Funny numbers in CoViD-19 drug tests

This study purports to find no benefit to lopinavir–ritonavir treatment:

https://www.nejm.org/doi/full/10.1056/NEJMoa2001282

But this study suggests lopinavir–ritonavir is standard practice in China and finds no benefit to hydroxychloroquine over lopinavir–ritonavir:

https://www.bloomberg.com/news/articles/2020-03-25/hydroxychloroquine-no-better-than-regular-covid-19-care-in-study

But from the latter:

The study involved just 30 patients. Of the 15 patients given the malaria drug, 13 tested negative for the coronavirus after a week of treatment. Of the 15 patients who didn’t get hydroxychloroquine [(but got lopinavir–ritonavir)], 14 tested negative for the virus.

Those are insane numbers. Are they suggesting that there’s more than a 90% cure rate with both?

The first study had a very different result:

The percentage of patients with detectable viral RNA for SARS-CoV-2 was similar in the lopinavir–ritonavir group and the standard-care group on any sampling day (day 5, 34.5% vs. 32.9%; day 10, 50.0% vs. 48.6%; day 14, 55.2% vs. 57.1%; day 21, 58.6% vs. 58.6%; and day 28, 60.3% vs. 58.6%) (Table S2).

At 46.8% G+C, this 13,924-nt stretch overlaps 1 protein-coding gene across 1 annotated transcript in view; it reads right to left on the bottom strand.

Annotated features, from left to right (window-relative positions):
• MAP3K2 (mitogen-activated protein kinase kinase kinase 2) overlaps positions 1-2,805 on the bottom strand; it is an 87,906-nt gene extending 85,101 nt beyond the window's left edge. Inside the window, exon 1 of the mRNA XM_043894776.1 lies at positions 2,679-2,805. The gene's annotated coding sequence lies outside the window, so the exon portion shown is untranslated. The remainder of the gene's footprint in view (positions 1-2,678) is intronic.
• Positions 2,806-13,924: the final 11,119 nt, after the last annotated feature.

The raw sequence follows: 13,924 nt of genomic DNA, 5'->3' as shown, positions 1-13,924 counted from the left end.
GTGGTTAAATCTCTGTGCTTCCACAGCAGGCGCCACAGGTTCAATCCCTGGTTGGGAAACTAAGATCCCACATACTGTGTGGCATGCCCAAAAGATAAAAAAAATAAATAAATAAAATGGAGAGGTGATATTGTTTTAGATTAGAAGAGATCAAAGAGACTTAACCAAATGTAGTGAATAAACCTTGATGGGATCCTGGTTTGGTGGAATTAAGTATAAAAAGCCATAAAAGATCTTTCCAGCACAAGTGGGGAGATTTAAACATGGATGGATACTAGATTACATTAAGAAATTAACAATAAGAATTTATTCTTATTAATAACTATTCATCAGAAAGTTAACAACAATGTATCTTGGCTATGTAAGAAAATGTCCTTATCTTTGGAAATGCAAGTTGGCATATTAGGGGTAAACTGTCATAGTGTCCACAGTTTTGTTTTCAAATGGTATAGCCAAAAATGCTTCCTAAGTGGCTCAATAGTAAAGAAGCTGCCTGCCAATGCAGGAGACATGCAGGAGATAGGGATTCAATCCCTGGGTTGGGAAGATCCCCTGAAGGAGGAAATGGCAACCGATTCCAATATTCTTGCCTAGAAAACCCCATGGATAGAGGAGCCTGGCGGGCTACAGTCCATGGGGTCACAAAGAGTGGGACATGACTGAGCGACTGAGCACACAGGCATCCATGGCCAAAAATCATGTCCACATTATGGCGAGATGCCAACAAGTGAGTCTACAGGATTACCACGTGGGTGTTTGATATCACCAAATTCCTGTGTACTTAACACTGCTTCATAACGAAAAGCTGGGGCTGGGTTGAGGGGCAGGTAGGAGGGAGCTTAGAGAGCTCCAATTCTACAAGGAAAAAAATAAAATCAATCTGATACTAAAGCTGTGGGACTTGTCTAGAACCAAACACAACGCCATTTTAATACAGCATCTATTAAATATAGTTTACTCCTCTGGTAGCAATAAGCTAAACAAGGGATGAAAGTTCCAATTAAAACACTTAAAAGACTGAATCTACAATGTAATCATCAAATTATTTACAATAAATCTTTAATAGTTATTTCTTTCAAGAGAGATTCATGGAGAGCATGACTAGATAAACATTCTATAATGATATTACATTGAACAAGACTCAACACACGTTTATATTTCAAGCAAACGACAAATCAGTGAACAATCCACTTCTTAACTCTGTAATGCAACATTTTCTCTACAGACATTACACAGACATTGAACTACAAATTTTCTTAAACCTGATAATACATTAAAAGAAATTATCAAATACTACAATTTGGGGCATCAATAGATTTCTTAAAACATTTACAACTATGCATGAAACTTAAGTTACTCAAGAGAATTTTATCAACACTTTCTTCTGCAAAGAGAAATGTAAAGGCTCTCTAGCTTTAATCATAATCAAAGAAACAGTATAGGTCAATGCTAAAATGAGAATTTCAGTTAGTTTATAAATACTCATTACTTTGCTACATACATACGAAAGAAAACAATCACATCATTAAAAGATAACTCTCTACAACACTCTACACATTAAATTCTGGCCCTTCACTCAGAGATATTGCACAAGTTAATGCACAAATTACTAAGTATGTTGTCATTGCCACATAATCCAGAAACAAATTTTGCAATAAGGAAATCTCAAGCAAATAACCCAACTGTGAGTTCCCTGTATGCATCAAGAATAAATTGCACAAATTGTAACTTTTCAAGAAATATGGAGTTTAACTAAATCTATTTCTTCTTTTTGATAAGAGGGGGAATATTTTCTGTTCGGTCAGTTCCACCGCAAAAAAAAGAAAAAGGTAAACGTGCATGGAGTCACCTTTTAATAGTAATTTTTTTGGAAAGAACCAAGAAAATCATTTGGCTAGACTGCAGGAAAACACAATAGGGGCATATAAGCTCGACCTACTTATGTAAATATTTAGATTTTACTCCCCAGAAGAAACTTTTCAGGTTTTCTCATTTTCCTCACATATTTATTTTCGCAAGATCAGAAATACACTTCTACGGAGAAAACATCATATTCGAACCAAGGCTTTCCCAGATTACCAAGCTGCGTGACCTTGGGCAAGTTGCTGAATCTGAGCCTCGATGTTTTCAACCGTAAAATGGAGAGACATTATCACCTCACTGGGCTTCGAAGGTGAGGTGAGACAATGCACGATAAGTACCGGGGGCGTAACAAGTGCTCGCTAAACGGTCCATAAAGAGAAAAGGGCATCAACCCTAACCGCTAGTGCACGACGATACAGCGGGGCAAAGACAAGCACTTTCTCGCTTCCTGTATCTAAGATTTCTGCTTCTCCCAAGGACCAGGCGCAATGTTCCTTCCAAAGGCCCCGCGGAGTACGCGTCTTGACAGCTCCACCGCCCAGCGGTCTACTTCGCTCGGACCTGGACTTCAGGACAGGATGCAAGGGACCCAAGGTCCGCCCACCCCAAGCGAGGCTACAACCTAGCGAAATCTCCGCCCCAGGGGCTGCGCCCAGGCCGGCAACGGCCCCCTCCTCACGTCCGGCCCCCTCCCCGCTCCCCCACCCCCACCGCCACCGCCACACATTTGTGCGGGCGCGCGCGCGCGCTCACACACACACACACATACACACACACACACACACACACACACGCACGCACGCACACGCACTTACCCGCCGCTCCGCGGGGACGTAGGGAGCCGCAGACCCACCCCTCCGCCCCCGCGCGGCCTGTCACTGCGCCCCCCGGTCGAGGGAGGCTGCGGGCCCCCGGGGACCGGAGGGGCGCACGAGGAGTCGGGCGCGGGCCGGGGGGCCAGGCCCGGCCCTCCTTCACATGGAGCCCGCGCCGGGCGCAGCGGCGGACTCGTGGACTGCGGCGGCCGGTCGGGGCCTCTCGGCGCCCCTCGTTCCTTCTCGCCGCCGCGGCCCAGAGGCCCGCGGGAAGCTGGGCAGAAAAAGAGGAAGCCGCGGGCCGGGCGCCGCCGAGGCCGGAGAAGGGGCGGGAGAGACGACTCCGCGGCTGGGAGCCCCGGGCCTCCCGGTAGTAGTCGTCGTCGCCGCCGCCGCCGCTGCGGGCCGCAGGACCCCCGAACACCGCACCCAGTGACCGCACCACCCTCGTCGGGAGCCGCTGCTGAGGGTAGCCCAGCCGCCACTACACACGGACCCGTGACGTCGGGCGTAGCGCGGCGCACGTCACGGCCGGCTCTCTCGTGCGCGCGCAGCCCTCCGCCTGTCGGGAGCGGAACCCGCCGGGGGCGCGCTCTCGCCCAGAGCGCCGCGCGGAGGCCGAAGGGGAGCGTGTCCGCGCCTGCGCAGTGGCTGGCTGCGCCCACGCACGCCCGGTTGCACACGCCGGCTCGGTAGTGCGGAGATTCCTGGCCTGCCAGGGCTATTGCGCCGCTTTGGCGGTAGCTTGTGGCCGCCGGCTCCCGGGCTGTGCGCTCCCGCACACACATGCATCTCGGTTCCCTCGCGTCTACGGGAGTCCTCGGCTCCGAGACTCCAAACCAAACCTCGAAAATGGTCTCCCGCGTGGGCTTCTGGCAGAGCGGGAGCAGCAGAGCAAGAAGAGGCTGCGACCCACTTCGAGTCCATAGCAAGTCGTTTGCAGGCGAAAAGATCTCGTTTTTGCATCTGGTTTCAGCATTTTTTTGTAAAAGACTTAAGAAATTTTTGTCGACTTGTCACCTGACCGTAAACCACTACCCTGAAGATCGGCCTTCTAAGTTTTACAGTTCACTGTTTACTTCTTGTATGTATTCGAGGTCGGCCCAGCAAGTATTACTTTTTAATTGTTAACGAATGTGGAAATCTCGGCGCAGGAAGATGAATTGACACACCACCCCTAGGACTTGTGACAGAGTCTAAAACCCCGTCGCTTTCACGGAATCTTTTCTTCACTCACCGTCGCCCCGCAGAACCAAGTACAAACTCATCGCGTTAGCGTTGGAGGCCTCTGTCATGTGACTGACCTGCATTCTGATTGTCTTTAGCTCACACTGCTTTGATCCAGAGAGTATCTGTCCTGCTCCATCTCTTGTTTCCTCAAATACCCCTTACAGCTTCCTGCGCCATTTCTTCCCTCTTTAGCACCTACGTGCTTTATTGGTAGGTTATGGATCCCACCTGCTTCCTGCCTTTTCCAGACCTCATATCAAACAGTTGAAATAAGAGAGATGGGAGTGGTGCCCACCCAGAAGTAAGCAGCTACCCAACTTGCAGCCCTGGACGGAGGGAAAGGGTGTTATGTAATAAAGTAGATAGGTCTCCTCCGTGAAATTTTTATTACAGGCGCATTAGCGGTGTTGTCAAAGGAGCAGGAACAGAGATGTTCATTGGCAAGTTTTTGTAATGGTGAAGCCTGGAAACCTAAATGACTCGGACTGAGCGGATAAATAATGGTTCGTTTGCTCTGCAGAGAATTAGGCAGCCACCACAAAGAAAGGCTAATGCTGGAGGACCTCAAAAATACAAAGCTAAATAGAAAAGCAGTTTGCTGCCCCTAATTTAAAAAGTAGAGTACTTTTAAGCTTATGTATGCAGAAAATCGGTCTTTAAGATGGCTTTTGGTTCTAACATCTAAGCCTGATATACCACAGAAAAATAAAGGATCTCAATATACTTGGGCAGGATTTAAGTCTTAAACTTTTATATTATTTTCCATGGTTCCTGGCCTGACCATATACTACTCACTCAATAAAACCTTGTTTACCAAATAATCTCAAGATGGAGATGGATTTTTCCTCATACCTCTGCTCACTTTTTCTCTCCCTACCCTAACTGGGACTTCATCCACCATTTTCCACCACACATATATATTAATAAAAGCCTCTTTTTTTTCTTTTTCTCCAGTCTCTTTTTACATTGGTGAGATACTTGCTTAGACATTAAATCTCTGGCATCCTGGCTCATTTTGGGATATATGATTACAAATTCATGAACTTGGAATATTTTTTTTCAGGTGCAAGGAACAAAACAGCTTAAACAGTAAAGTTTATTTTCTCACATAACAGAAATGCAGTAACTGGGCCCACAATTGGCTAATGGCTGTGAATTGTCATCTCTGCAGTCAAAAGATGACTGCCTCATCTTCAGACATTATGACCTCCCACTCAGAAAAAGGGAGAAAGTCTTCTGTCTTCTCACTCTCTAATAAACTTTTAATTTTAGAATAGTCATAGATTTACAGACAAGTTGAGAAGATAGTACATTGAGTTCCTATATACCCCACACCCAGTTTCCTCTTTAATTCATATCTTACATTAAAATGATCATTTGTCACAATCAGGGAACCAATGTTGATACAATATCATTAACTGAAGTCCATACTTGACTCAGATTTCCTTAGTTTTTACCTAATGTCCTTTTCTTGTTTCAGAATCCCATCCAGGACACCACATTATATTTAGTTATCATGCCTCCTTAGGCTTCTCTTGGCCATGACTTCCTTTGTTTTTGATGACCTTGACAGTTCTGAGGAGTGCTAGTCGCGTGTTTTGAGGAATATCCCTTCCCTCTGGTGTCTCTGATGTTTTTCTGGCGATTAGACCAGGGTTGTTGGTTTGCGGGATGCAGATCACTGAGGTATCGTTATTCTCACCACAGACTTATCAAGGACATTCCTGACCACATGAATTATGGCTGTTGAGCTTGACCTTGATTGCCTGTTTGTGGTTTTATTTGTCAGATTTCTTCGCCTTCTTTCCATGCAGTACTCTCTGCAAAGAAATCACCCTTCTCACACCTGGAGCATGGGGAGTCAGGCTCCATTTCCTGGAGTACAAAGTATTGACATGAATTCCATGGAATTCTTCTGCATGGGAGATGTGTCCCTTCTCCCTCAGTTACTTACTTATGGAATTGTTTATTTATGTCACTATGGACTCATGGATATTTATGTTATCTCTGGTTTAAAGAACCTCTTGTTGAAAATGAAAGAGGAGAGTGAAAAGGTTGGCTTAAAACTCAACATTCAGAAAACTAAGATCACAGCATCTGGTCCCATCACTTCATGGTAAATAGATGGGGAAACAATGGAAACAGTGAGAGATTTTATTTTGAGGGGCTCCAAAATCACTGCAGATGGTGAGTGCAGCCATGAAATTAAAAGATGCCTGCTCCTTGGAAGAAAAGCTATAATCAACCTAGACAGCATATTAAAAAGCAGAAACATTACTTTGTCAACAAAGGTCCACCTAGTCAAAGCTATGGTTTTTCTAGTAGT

Much lower overall improvement apparently.

But the first study did show very worthwhile benefits:

Patients in the lopinavir–ritonavir group had a shorter stay in the intensive care unit (ICU) than those in the standard-care group (median, 6 days vs. 11 days; difference, −5 days; 95% CI, −9 to 0), and the duration from randomization to hospital discharge was numerically shorter (median, 12 days vs. 14 days; difference, 1 day; 95% CI, 0 to 3). In addition, the percentage of patients with clinical improvement at day 14 was higher in the lopinavir–ritonavir group than in the standard-care group (45.5% vs. 30.0%; difference, 15.5 percentage points; 95% CI, 2.2 to 28.8) (Fig. S5). There were no significant differences for other outcomes such as duration of oxygen therapy, duration of hospitalization, and time from randomization to death.

A 40% reduction in ICU time alone is presumably worth the price of admission. That may be why the Chinese made it standard treatment.

Thus, the further question is begged of a combination of both treatments or both plus azithromycin as in the French study’s combo with hydroxychloroquine.

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2 thoughts on “Funny numbers in CoViD-19 drug tests”

  1. What does hydroxychloroquine do? Read the first paragraph here.

    The most common side effects include diarrhea. (now we know the reason for the lack of toilet tissue!)

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  2. I would disregard the 30 sample test outright.  I’m glad they did it, but it would need to be replicated closely in another test, even another scant sample test, for it to gain meaning in my eyes.

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